Wednesday, February 6, 2008

Prep Tip - Getting It Out in a Hurry!

Here are some smarter options for having a gear bag of essential items ready to go from home or to have with you when at work or away travelling or simply on a Sunday ride out of town.
If you want to travel light there are plenty of options...if you don't want to stand out(gray man concept) you may opt for a business or campus looking briefcase-like daypack or a promotional nylon book bag you might have received at a professional conference. Few will pay attention and you could conceivably bring it to work with you and have it close by. This might be advantageous if you work in a high rise or larger office building and don't want to call attention to yourself.
Common variations of daypacks like North Face, Mountainsmith, EMS or REI make adequate everyday carry packs that can be left in your vehicle or locker. The Maxpedition VersiPacks, Eagle Molle A-3 and CamelBack BFM Gear and Bug Out Gear Packs are rough service quality pieces of work that can take plenty of abuse and you may want to invest in one or two of these as your "Go Bag" of choice if the tornado/hurricane/weather alerts go off. There are some other brands that excel as well...later on those.
You may have seen these ridiculous orange "packs" being sold at large box stores or online survial gear sites and if you buy one of these you will be mighty disappointed or worse. You can do better than that even if you are not well off. A segmented duffle bag may suffice as a car kit bag but as a go bag it really lacks versatility. Stick with something you can cinch tight and carry on your back or drag if need be.
The marketing thought behind those orange pack products has to be that people don't expect to use them so won't invest in anything of quality - but they still want to feel good about having "something". Oddly , as you go from survival site to survival site you see the same orange bags.....yikes. Try walking over a mile with one of those ridiculous things loaded up - they will break first. JUNK.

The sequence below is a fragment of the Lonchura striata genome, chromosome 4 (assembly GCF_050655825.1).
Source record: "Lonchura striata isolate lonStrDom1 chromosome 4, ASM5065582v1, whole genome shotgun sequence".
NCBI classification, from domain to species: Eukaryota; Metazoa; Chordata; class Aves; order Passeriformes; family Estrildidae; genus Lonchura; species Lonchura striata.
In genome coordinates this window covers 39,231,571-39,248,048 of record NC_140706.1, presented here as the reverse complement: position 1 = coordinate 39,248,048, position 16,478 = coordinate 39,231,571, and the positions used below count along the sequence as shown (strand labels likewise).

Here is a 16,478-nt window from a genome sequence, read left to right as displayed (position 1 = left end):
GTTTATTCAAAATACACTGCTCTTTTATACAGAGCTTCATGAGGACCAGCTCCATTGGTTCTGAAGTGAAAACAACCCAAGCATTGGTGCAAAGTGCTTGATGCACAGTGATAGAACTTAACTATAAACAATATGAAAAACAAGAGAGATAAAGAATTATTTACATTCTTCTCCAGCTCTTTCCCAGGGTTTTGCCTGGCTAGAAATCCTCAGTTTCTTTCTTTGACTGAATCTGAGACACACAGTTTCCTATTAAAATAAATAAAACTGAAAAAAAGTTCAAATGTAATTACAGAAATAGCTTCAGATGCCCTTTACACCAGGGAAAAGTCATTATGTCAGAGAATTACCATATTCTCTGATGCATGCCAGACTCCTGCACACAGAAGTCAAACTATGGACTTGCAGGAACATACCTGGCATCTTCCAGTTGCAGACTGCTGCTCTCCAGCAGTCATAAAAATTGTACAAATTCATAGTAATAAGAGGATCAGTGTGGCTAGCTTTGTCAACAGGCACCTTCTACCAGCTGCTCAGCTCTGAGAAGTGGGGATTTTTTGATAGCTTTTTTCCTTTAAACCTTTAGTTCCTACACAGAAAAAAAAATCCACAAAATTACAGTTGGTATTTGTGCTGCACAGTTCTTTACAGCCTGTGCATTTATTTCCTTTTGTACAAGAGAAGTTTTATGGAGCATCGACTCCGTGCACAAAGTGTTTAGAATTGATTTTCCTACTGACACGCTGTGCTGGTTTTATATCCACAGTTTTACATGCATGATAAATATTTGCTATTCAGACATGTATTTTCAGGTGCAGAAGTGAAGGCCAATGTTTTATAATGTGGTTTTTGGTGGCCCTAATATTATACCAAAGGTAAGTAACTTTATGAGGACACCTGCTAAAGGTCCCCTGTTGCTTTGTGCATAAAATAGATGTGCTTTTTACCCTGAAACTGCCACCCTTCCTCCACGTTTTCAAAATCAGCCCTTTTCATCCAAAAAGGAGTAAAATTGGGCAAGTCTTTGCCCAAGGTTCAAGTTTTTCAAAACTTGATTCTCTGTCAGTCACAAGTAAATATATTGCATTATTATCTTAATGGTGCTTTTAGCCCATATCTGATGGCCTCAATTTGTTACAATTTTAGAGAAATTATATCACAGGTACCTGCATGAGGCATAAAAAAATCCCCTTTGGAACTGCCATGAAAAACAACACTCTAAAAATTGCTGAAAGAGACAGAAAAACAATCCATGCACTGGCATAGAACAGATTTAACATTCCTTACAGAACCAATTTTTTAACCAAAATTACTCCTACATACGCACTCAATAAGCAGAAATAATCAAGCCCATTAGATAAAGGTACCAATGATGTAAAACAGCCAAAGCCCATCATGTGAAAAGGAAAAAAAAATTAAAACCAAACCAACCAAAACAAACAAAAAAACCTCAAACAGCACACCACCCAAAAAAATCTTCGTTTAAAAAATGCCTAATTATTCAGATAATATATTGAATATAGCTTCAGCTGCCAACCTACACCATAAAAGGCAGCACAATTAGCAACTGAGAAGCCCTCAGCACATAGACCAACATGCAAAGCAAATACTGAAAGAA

We'll show you what to put in these kits that can extend your stay without your normal services for more than the 3 days promised by the junk vendors. You can attach additional gear bags using the military MOLLE** attachment system. Camelback comes equipped with water resevoir built in to the pack. Just remember water freezes when you decide on storing your gear outside in winter.
The more time you have assembling you own gear the more apt you are to appreciate what YOU have done and how the gear you have assembled will work when you need it. No pain - no gain really applies. You can find this gear at Brigade, Camping Survival or Nitro-Pak, local EMS/REI or Military base supply store. Links are on the website.
We will also be giving you some practical tips on car kits...somethings to always leave in the car inconspicously and great to have when caught out of town or stuck in a long line during a snowstorm. When you have less than a minute of warning to head for the storm shelter or dorm shower/bathtubs having one of these packed up will make all the difference.
At bedside at night (or day for you night shift folks) having a flashlight, outdoor shoes and clothing set aside that reflects the seasonal temperatures will help if you have to bail out in a fire. A fire extinguisher to give you some precious seconds or fight your way out may be in order and practical (not stylish) to have in your bedroom as well.
We have all heard about getting out of the house in a hurry - ok...then what? Freeze to death in winter hoping we can make it to a neighbor to call the fire department? If you have 6 feet of snow outside and you are only wearing your far do you thing you are going? Do you have your car keys or is the car in the garage that is burning...!
We can recall a fire alarm on an ocean front Cape Cod hotel where we had the pack/clothes/flashlight/jacket ready to go - the elevator caught on fire at 0530 and out we went where we were met by more than one person clothed in only a light gown, shorts or a 30 mph winter winds ....brrr!
Ok, we'll be back with you on this one.
** Modular Lightweight Load Carrying Equipment = MOLLE.

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